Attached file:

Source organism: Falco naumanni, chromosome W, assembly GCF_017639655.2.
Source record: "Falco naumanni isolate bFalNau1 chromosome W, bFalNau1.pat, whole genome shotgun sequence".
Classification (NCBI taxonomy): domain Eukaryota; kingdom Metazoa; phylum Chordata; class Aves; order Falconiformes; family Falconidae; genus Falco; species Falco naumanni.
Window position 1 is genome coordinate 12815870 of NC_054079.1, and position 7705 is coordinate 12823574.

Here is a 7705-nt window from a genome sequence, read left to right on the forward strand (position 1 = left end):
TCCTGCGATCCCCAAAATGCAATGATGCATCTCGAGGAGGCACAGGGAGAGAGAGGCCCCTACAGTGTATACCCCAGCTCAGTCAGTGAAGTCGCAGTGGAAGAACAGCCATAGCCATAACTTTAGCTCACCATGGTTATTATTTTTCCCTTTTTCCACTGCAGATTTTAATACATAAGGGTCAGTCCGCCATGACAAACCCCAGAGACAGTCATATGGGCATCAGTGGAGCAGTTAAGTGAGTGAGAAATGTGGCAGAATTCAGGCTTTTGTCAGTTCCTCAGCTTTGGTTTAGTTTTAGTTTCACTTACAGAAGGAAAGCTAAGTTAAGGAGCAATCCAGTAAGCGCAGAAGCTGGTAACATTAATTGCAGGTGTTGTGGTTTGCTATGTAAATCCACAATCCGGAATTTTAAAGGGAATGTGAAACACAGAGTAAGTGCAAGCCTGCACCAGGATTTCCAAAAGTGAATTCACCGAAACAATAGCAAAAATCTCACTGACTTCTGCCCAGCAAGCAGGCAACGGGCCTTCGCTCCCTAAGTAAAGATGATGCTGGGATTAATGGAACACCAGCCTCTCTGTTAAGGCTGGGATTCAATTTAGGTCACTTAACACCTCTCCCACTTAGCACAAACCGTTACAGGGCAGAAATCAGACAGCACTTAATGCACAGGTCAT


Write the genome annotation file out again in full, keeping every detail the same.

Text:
Source organism: Falco naumanni, chromosome W, assembly GCF_017639655.2.
Source record: "Falco naumanni isolate bFalNau1 chromosome W, bFalNau1.pat, whole genome shotgun sequence".
Classification (NCBI taxonomy): domain Eukaryota; kingdom Metazoa; phylum Chordata; class Aves; order Falconiformes; family Falconidae; genus Falco; species Falco naumanni.
Window position 1 is genome coordinate 12815870 of NC_054079.1, and position 7705 is coordinate 12823574.

Here is a 7705-nt window from a genome sequence, read left to right on the forward strand (position 1 = left end):
TCCTGCGATCCCCAAAATGCAATGATGCATCTCGAGGAGGCACAGGGAGAGAGAGGCCCCTACAGTGTATACCCCAGCTCAGTCAGTGAAGTCGCAGTGGAAGAACAGCCATAGCCATAACTTTAGCTCACCATGGTTATTATTTTTCCCTTTTTCCACTGCAGATTTTAATACATAAGGGTCAGTCCGCCATGACAAACCCCAGAGACAGTCATATGGGCATCAGTGGAGCAGTTAAGTGAGTGAGAAATGTGGCAGAATTCAGGCTTTTGTCAGTTCCTCAGCTTTGGTTTAGTTTTAGTTTCACTTACAGAAGGAAAGCTAAGTTAAGGAGCAATCCAGTAAGCGCAGAAGCTGGTAACATTAATTGCAGGTGTTGTGGTTTGCTATGTAAATCCACAATCCGGAATTTTAAAGGGAATGTGAAACACAGAGTAAGTGCAAGCCTGCACCAGGATTTCCAAAAGTGAATTCACCGAAACAATAGCAAAAATCTCACTGACTTCTGCCCAGCAAGCAGGCAACGGGCCTTCGCTCCCTAAGTAAAGATGATGCTGGGATTAATGGAACACCAGCCTCTCTGTTAAGGCTGGGATTCAATTTAGGTCACTTAACACCTCTCCCACTTAGCACAAACCGTTACAGGGCAGAAATCAGACAGCACTTAATGCACAGGTCAT